PEZ: Nine wins in 2008, five in 2009 – tighter marking, because you were the champion?
Rahsaan: No, I don’t think so, I’m a sprinter, so if people are marking me then they’re behind me – that’s where I want them to be! Last season was a stressful one, Rock suffered pretty badly from the financial down turn and whilst I always got my pay cheque, sometimes it would be late – that puts you under a lot of pressure when you have a mortgage to pay.

PEZ: You rode the Tour of Britain in 2008; did you enjoy it?
Rahsaan: Yeah, I enjoyed myself for the first three stages but I wasn’t physically prepared for the race because all my training was geared towards the US crit champs – a two hour effort; so I had no endurance. I came back very motivated because I know that on the first stage, in London, where I was fifth, I could have won – I was too impatient and went too early. In the States you have guys who can ride fast but don’t have the skills, or maybe it’s the other way around; but there aren’t that many guys who have both – but in Europe, everybody has both!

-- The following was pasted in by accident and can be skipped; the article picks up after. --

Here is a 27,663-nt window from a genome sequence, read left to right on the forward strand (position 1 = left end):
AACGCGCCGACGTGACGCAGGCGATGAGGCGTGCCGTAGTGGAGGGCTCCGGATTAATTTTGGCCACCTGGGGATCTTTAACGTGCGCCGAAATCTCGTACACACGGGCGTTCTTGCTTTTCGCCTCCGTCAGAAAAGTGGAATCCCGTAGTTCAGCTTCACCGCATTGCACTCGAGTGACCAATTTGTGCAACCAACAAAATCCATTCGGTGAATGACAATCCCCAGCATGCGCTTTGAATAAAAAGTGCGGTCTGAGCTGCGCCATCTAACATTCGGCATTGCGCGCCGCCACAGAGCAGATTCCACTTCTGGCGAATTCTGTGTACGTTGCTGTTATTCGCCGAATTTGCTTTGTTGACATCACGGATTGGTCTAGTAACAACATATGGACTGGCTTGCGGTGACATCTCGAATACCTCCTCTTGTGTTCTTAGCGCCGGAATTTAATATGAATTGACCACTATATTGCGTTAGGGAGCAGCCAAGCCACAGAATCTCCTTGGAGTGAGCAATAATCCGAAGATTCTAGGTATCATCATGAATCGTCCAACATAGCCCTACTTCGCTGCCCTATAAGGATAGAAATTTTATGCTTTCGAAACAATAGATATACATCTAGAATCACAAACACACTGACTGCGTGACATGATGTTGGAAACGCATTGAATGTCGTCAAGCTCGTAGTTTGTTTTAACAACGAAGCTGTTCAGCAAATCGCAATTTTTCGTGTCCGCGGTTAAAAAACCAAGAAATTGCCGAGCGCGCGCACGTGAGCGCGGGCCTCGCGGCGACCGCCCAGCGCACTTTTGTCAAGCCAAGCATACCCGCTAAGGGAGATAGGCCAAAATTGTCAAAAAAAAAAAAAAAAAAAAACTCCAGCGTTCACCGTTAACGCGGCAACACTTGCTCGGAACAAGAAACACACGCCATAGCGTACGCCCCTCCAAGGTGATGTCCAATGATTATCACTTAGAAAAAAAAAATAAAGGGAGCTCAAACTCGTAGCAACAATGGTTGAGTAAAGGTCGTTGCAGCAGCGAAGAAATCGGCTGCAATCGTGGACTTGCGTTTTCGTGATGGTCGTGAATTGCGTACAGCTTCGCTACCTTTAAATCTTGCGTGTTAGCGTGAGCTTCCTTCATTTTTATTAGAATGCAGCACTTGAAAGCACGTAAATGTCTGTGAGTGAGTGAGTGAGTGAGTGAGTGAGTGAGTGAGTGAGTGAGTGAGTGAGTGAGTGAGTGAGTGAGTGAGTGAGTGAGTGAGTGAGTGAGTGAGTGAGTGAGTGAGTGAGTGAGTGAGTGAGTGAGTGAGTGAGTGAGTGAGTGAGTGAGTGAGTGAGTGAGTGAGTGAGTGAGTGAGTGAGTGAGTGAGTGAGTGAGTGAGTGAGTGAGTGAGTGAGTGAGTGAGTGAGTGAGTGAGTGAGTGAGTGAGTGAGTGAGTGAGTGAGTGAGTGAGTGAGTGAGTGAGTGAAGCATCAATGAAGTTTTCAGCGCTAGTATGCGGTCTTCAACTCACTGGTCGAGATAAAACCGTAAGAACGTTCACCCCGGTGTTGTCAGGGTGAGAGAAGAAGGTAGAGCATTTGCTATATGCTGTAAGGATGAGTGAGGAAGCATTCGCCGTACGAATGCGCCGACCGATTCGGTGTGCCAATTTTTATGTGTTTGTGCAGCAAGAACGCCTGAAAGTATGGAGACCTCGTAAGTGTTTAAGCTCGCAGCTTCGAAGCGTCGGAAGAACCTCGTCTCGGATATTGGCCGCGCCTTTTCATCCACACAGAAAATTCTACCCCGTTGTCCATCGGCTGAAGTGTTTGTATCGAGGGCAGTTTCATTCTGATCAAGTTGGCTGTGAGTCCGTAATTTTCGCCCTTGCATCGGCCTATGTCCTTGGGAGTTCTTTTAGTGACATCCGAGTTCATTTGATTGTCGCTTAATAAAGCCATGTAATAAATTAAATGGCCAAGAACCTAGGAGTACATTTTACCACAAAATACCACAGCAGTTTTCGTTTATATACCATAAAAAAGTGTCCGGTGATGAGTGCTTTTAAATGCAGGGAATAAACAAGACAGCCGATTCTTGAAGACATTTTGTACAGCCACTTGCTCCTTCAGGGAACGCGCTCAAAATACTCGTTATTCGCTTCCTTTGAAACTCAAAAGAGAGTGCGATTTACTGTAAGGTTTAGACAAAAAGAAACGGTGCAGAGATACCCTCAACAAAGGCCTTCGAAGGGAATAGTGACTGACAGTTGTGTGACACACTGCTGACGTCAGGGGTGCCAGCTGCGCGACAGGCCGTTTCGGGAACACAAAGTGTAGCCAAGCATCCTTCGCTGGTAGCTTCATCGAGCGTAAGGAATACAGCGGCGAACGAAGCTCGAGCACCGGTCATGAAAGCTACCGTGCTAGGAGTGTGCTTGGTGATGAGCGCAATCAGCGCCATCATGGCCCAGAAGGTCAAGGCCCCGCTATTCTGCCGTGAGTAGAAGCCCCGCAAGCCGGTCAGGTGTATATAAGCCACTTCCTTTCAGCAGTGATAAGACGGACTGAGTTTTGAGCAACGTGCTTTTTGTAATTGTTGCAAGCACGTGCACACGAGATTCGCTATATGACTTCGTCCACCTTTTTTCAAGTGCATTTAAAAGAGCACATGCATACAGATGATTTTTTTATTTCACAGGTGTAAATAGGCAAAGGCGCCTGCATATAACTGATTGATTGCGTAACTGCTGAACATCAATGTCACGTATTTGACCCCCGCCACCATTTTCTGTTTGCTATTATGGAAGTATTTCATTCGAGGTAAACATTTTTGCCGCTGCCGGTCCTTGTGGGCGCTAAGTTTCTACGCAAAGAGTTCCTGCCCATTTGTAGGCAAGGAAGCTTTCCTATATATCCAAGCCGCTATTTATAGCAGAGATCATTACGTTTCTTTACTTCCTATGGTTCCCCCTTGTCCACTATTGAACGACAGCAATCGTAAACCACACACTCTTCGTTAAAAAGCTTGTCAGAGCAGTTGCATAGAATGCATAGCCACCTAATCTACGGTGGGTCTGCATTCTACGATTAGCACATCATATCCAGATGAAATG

PEZ: Will we see you in Europe in 2010?
Rahsaan: It’s not an immediate goal; we want to build the team in a natural, methodical way. We want to race in the US and get good invites; do a job for our sponsors – on and off the bike.

PEZ: As an African American, has prejudice against you been a problem?
Rahsaan: It’s hit and miss, it happens in places and with people you’d least expect, but then again it doesn’t happen with people and place that you’d think it would. I grew up in Compton, around black people, I didn’t grow up around white people, but being involved with the white people that I have, in cycling, has helped me to deal with it. I’ve had to deal with it in Europe and in the US, but I’ve been smart enough to handle it and not get freaked out by it.

PEZ: And if you could win just one more race?
Rahsaan: Paris – Roubaix; or in the States; Philly!

With thanks to Rahsaan for his time; we’re sure we’ll hear a lot more about the Bahati Foundation squad in 2010.

For more on the Bahati Foundation, check out the site: BahatiFoundation.org